Australians, your attention please, we need to have a chat about our latest report card. We have just released the Healthy Diet Score 2016 report and it’s time for a reality check on what we are eating.
We assessed the eating habits of over 86,000 Australians against the Australian Guide to Healthy Eating and we managed an average score of just 59 out of 100. By far, the worst offender is too much junk food. In turns out that we are eating almost three serves of ‘discretionary’ foods each and every day. Alcohol, chocolate, confectionery, cakes, biscuits, sugar and sweetened drinks – we’re loading up on the stuff.
We know what you’re thinking; a cupcake here, a few biscuits there, washed down with a wine or beer. Surely we’re allowed to have a few indulgences? The truth is, we should be limiting these treats to somewhere between 0-2.5 serves each day. While it all sounds a bit like the nanny state, the problem is that it all adds up, mostly around our waistlines.
A recent news story revealed that three in five people admitted to purchasing activewear, while only one in five people actually have a gym membership. It seems that we like to think we’re a healthy bunch, but the truth lies elsewhere.
“We have an image of being fit and healthy, but with a collective diet score of 59/100 that image could be very different unless we act now,” said Professor Manny Noakes, Research Director and co-author of the Total Wellbeing Diet.
We hate to break it to the blokes out there, but we are bringing down the average by consuming around one more serve of junk food each day compared to the ladies (3.4 vs. 2.4 serves). Alcohol accounts for more than a quarter of the discretionary food intake by men, and around 22% for women. It seems that the women love the sweet stuff too, with more than 20% of total junk food coming from chocolate and confectionery.
In terms of occupation, construction workers are by far the worst junk food culprits with a whopping average of more than 29 serves each week. Retirees and health industry workers scored best with an average of 17.4 and 16.7 serves respectively.
It appears that we have lots of room for improvement across the board when it comes to eating the foods that are good for us. The closest that we come to meeting the Australian Dietary Guidelines is the fruit food group, but even then only half of those surveyed are meeting the recommended intake.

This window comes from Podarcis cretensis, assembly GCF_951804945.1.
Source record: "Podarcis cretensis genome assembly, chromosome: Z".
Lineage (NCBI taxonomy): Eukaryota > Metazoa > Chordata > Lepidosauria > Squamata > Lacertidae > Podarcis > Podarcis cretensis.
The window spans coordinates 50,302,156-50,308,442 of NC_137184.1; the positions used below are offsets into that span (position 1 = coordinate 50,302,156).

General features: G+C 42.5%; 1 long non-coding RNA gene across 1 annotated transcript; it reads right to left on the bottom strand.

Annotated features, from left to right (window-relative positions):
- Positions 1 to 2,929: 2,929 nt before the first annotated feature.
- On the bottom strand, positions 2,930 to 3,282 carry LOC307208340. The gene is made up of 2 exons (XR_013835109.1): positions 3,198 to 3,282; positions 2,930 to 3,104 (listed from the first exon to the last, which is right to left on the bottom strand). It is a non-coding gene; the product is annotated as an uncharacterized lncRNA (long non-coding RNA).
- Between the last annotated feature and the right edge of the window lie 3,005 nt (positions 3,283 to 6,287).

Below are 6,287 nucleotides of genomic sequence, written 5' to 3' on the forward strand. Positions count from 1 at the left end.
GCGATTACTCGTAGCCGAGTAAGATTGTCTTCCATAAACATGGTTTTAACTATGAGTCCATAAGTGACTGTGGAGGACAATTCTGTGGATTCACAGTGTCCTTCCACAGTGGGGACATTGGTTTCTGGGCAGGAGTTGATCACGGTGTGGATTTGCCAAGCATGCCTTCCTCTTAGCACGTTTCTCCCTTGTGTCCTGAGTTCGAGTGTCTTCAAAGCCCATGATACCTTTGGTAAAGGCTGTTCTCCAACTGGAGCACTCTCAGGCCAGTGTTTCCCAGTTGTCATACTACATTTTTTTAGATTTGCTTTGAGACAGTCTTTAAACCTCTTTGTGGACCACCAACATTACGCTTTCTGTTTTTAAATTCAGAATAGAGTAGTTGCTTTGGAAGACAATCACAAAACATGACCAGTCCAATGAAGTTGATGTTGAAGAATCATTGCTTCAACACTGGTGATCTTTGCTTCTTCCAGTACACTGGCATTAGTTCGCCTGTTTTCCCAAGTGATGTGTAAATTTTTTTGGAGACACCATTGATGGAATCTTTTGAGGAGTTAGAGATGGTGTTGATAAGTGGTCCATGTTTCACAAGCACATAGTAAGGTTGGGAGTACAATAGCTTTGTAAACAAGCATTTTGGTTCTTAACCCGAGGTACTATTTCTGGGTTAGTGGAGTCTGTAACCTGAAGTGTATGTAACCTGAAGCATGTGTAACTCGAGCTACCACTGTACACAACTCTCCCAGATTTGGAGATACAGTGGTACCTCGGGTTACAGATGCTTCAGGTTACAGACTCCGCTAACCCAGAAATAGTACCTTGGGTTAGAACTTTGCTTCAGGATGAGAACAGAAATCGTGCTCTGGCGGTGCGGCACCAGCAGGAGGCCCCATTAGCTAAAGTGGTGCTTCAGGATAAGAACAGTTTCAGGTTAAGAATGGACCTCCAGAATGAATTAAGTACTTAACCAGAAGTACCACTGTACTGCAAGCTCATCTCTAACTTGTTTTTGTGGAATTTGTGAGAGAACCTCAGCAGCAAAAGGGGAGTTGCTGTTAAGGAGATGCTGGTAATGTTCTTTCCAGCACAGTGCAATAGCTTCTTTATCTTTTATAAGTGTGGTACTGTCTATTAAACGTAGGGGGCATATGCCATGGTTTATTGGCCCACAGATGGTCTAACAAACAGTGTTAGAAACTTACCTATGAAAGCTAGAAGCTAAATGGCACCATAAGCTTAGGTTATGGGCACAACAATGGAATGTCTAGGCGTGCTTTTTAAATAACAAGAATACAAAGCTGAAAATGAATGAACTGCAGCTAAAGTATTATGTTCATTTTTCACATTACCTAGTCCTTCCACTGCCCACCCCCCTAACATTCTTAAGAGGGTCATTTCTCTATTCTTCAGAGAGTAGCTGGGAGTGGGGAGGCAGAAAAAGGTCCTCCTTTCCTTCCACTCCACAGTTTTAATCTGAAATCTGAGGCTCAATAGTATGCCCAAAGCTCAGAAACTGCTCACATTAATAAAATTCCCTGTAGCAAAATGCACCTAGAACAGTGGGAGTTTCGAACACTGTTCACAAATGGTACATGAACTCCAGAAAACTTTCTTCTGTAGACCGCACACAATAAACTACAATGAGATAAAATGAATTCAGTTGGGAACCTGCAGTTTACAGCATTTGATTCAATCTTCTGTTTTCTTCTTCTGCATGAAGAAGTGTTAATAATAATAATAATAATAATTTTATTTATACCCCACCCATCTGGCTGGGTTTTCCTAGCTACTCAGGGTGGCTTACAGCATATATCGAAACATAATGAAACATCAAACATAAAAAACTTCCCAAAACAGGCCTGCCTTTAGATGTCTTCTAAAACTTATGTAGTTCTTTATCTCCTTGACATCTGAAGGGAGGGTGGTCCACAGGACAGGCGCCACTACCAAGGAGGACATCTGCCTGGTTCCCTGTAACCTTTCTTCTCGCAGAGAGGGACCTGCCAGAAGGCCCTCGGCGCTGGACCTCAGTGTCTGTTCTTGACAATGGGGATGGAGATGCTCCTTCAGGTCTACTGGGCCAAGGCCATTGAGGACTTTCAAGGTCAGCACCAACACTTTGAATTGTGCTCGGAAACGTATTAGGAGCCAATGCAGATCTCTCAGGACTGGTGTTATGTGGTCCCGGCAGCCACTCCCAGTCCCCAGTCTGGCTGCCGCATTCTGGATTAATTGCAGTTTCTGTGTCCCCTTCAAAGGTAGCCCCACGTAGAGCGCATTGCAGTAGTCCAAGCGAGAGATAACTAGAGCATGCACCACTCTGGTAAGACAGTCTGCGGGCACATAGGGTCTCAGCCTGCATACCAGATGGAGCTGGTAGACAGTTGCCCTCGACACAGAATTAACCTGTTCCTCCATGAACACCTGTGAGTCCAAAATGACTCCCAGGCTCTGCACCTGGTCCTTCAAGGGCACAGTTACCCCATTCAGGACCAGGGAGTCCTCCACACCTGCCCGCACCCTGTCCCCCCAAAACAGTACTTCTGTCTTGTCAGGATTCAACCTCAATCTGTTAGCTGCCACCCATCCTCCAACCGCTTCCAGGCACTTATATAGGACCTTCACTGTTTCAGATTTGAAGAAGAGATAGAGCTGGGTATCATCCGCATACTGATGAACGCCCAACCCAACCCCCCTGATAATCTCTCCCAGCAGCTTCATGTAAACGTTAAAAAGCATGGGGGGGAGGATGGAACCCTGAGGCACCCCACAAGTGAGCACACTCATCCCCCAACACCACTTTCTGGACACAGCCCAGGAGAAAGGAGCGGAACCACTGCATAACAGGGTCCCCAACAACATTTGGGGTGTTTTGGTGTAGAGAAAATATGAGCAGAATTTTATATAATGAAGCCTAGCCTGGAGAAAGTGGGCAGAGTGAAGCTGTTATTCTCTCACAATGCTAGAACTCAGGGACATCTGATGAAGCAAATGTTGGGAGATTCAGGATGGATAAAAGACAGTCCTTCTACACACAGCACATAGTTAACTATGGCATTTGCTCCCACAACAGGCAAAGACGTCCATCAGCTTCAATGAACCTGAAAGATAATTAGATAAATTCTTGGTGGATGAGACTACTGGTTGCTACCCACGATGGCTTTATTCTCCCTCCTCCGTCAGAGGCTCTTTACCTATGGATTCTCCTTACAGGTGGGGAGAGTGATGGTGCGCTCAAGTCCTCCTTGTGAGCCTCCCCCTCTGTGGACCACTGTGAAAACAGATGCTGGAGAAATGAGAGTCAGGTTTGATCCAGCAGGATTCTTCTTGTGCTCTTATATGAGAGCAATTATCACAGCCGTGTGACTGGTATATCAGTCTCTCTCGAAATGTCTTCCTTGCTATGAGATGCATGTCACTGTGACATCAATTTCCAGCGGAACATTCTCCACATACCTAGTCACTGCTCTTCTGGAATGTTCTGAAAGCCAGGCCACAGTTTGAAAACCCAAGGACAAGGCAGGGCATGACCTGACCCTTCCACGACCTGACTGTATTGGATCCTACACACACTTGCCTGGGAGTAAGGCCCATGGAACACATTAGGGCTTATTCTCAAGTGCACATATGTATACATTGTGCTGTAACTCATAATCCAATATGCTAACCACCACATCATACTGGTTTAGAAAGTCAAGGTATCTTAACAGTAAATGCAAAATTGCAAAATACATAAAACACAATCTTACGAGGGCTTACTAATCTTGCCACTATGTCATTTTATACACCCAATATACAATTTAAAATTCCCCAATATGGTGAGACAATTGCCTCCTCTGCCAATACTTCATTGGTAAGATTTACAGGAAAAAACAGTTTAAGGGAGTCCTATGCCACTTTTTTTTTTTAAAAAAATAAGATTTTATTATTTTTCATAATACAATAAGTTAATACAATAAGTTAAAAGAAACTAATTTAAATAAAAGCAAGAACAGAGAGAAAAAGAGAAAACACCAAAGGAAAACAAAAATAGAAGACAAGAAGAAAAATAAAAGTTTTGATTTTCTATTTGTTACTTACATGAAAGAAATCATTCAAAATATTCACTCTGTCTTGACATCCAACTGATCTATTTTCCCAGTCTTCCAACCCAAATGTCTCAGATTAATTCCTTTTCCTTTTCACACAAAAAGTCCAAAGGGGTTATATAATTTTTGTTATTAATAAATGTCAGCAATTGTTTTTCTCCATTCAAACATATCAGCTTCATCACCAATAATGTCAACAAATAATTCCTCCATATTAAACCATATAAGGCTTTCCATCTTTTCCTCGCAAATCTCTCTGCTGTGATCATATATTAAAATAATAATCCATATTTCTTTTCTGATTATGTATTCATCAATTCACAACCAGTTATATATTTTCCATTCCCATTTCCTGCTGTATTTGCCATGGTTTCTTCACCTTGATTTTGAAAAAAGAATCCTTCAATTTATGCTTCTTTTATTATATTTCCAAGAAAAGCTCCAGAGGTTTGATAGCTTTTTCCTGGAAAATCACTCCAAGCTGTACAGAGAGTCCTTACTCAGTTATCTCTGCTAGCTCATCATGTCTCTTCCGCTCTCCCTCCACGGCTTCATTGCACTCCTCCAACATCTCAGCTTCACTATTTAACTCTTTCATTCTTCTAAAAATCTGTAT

The report also showed that women are eating better than men, with an average score of 60 compared to 56 for the blokes. Older Australians are generally eating better, with those over 50 years scoring 61 compared to people aged 31-50 with a score of 57. Approximately one third of Australians also reported to be avoiding one or more food groups, with the highest rates of around 40% for women in the 18-30 age group.
But enough with the doom and gloom, it’s time to do something about it Australia! If the average person halves the amount of discretionary foods and doubles their vegetable intake, we will be well on the way to raising the collective average to a respectable score of 70 out of 100.
Shifting the dial to 70 will go a long way in maintaining a healthy weight and reducing the risk of developing chronic diseases such as Type 2 diabetes, some forms of cancer and heart disease.
“It is never too late to eat better and increase your score, and the nation’s. We encourage people to also take the test regularly to ensure they are improving their eating behaviour and overall health and wellbeing,” said Professor Noakes.